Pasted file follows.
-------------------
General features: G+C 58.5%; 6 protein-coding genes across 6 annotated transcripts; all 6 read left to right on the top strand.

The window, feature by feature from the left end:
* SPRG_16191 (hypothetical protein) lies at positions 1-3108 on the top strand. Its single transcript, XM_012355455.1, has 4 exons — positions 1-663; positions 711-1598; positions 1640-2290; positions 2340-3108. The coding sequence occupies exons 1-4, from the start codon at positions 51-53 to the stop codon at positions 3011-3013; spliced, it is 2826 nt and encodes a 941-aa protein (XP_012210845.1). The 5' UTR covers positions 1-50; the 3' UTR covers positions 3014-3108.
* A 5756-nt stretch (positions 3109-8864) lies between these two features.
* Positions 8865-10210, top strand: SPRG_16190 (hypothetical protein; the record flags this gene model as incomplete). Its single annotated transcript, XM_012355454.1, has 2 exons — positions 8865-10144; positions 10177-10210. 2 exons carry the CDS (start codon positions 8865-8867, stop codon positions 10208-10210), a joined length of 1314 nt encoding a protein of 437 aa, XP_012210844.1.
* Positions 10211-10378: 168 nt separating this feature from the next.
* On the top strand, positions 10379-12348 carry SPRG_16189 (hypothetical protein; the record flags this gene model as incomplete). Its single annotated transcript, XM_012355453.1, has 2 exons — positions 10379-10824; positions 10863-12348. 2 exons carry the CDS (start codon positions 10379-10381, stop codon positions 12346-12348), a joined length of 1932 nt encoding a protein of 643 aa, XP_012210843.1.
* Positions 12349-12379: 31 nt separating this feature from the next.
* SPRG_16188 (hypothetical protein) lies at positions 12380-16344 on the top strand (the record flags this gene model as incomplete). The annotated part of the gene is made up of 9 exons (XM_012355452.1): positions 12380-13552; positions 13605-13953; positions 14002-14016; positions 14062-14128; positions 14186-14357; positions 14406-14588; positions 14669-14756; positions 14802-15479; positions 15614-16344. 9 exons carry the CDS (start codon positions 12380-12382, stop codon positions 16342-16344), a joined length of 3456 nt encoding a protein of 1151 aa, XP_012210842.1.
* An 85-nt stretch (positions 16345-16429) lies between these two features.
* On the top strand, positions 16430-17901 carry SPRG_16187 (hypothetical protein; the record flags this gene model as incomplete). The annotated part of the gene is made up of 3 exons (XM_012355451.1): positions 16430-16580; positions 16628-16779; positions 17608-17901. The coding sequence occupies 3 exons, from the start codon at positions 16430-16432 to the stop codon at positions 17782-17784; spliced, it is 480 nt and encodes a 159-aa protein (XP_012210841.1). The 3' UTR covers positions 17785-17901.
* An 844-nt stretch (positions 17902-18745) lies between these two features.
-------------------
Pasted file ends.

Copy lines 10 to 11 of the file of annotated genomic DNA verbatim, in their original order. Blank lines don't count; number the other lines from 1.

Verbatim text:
* An 85-nt stretch (positions 16345-16429) lies between these two features.
* On the top strand, positions 16430-17901 carry SPRG_16187 (hypothetical protein; the record flags this gene model as incomplete). The annotated part of the gene is made up of 3 exons (XM_012355451.1): positions 16430-16580; positions 16628-16779; positions 17608-17901. The coding sequence occupies 3 exons, from the start codon at positions 16430-16432 to the stop codon at positions 17782-17784; spliced, it is 480 nt and encodes a 159-aa protein (XP_012210841.1). The 3' UTR covers positions 17785-17901.